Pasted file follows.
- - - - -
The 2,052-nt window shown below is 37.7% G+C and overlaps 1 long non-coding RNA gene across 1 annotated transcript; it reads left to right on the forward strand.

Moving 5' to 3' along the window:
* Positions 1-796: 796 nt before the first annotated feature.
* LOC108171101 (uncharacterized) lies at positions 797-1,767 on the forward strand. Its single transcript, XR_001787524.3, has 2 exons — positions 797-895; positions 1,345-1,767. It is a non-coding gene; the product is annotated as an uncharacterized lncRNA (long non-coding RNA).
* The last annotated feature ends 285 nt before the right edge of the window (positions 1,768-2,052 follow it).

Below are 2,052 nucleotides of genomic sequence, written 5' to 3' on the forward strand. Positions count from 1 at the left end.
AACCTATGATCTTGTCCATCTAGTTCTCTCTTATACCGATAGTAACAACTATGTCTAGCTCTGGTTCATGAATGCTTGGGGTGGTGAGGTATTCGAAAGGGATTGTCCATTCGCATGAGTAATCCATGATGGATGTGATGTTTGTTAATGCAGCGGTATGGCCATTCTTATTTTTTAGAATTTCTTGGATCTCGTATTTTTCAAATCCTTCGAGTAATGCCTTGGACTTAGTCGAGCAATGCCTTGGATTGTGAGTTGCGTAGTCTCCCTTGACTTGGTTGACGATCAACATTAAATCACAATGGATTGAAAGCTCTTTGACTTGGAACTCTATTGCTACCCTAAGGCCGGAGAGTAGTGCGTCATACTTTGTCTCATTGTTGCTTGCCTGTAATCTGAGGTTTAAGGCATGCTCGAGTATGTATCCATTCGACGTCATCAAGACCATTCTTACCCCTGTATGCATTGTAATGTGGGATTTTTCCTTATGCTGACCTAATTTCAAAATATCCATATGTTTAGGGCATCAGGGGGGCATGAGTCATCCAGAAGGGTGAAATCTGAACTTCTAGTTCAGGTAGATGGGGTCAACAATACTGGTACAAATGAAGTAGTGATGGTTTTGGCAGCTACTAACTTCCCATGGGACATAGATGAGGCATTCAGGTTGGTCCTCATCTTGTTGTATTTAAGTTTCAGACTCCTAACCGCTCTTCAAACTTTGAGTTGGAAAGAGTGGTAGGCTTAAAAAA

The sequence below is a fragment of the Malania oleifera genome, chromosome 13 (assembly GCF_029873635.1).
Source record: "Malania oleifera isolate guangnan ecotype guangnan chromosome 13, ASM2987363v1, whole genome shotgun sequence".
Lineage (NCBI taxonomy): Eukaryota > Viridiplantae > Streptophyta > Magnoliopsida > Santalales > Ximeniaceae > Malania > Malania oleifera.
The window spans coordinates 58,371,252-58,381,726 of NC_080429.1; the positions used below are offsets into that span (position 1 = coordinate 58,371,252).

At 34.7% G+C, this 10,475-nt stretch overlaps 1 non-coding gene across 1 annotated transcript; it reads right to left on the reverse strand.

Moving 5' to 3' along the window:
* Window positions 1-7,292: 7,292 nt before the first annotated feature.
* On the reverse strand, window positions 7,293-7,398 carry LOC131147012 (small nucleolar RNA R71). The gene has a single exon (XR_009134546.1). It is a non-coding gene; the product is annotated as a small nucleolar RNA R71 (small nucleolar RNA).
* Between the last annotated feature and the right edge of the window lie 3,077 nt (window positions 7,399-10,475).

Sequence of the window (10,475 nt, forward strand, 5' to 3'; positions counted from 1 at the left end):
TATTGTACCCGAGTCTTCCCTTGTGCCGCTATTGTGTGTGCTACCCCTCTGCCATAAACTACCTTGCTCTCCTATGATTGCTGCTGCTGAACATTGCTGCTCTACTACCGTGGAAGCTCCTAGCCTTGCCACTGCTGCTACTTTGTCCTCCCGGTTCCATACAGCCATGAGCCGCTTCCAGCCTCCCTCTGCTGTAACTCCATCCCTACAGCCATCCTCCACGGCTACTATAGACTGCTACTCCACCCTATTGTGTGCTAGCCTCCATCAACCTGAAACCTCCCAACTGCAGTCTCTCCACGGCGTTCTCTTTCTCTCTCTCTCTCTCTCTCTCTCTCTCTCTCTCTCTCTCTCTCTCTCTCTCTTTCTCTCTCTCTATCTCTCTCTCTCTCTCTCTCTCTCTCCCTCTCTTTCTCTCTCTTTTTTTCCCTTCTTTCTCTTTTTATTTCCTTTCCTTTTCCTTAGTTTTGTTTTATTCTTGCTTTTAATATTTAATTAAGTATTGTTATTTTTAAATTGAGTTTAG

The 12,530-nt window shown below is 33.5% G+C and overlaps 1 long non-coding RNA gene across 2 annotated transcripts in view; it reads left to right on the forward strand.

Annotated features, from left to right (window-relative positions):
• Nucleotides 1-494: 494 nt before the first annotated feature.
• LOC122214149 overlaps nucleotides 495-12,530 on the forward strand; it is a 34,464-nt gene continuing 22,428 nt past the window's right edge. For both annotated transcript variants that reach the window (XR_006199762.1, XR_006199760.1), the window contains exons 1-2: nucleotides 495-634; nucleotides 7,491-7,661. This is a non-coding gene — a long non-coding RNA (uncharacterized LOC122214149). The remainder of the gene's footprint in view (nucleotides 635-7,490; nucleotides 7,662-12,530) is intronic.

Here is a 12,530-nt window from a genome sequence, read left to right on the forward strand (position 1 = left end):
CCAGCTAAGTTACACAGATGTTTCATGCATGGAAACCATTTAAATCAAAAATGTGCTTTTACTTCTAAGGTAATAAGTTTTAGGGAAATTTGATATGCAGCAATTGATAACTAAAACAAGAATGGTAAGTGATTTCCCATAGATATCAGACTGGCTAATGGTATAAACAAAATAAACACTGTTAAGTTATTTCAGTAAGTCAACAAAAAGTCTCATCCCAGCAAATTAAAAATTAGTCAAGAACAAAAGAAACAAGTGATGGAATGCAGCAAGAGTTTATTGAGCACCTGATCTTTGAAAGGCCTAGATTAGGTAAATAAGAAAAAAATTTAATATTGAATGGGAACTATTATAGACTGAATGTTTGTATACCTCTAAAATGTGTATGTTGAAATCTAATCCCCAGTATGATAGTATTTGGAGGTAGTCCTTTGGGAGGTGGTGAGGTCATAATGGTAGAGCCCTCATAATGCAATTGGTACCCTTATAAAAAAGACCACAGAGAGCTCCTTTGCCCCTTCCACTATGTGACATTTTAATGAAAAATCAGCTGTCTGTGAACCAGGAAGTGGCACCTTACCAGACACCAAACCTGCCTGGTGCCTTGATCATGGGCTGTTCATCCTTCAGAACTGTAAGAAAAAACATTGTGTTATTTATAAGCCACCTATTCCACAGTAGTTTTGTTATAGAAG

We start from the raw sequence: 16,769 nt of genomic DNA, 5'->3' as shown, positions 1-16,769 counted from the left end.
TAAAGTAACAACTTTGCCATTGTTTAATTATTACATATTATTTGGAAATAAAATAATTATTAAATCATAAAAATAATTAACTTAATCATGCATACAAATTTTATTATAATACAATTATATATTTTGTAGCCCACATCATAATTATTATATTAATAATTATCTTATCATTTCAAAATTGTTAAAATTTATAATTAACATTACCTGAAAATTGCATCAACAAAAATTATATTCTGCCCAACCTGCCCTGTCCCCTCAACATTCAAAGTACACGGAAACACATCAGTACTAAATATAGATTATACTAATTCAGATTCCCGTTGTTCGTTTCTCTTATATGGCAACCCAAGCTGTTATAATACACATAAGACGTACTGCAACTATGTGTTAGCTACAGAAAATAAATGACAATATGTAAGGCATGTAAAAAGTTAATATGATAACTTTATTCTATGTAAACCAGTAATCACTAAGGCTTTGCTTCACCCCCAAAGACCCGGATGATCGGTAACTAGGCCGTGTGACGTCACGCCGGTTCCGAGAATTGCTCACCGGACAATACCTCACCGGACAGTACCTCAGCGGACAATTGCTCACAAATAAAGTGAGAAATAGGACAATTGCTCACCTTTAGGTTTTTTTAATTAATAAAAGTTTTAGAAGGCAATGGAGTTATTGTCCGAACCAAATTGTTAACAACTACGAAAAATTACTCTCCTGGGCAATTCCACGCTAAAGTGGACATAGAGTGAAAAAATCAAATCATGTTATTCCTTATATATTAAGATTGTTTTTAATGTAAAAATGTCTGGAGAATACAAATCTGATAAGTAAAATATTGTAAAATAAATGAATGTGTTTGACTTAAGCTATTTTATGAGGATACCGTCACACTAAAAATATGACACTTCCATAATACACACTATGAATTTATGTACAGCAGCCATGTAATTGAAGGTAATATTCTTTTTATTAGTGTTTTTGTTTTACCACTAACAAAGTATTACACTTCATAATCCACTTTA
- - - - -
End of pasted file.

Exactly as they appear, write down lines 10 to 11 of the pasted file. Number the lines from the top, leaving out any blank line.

Lineage (NCBI taxonomy): Eukaryota > Viridiplantae > Streptophyta > Magnoliopsida > Santalales > Ximeniaceae > Malania > Malania oleifera.
The window spans coordinates 58,371,252-58,381,726 of NC_080429.1; the positions used below are offsets into that span (position 1 = coordinate 58,371,252).